Across this great land of ours, young first-year students are earnestly hunkering down for a semester’s worth of classes after a week of introductions, orientations, and—perhaps—even enjoying a few alcoholic beverages. Or a lot.
Universities not-so discreetly allow such imbibing—heck, some organize week-long events centred around the concept—because they want students to feel they had a rich, fulfilling time getting their bachelor degree, and having a wicked awesome first week at your new university certainly helps with that.
Of course, this trade off is only beneficial to universities if students somewhat behave themselves. If not . . .
Which leads me to last Saturday’s delightful shenanigans at the University of British Columbia, where dozens of police had to be called in after a party at a fraternity got out of hand. A group of around 15 people were fighting in the Fraternity Village courtyard, and when two RCMP officers attempted to break up the brouhaha, they were physically assaulted. And while no one was seriously hurt in the incident, you don’t have to be a public relations expert to know that a story involving a frat party, assaulted police officers, and a possible gun will get picked up by the media. Unsurprisingly, the university said “the fraternities must take responsibility for all individuals they host at their parties and in their houses. Many clearly failed in this duty.” They’re now talking with the fraternities to find a solution so this doesn’t happen again.
Thus far, the response of most frat members I’ve gotten in touch with has been to a) turtle up and not talk to the press (as they’re generally instructed to do by their superiors) or b) complain about biased media coverage. They do have a point. Most articles either had sensationalist headlines (“Mounties assaulted at rowdy UBC frat party”), grossly overstated the number of people at the party (it was estimated between 500-1000, but each of the fraternities are separate organizations with separate buildings, so it’s impossible for one party to have more than 200-300 people. What the police did was take the number of people at each separate party, add the people in the courtyard, take the total number, and say close to 1,000 people were at the party. Big difference in semantics. End rant.), didn’t point out that the vast majority of people who cause issues at fraternity parties, including this case, are not UBC students (something the RCMP readily admits) or didn’t include any sort of response from the fraternities themselves.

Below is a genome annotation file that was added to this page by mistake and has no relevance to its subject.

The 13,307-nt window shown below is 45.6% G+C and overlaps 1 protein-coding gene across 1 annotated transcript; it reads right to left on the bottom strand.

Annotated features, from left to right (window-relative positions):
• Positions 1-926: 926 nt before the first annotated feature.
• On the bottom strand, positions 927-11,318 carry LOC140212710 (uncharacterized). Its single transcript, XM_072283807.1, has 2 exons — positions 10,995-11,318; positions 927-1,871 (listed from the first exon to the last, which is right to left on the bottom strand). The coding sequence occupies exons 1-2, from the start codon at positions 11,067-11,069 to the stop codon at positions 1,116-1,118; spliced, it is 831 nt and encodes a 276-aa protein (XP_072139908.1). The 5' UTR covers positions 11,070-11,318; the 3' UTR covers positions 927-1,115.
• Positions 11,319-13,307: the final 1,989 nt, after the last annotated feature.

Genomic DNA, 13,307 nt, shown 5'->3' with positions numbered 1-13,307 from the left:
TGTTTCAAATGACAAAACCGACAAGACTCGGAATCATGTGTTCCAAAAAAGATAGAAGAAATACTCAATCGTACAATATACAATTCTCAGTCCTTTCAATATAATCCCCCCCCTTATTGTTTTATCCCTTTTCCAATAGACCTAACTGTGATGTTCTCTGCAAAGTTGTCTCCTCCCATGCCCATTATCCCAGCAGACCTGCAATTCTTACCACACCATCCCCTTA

However, given the negative perception of frat boys in society, when your first response is to claim victimhood, as the Intra-Fraternity Council President did when he said “It’s unfortunate that the fraternity systems are being taken advantage of by people outside of the UBC system for the social activities that we offer,” you aren’t exactly helping your cause. And when a university wants to curb excessive partying on campus, they can move quite quickly.
Take Queen’s University as an example. For years, Homecoming events were a highlight of the year for students, and a lowlight for permanent residents. Amazingly, when adults see thousands of drunken students laying waste to the streets for an entire weekend—complete with a burning car or two—the cry of “can’t students have a little fun?” falls on ears made deaf after hours of being kept awake at night. And so, at a certain point, the university put their foot down, and suddenly, there was no Fall Homecoming, at least until 2011.
Mind you, UBC is limited in what they can do in this situation, as the fraternities have a 99-year lease on the property, and it is private property. But it’s still owned by the university, and they can certainly make life difficult for fraternities in a number of ways (having Campus Security patrol the area, reducing the housing capacity, etc.). So if fraternities want to avoid more hassles down the road, they would do well to show some contrition in the coming weeks.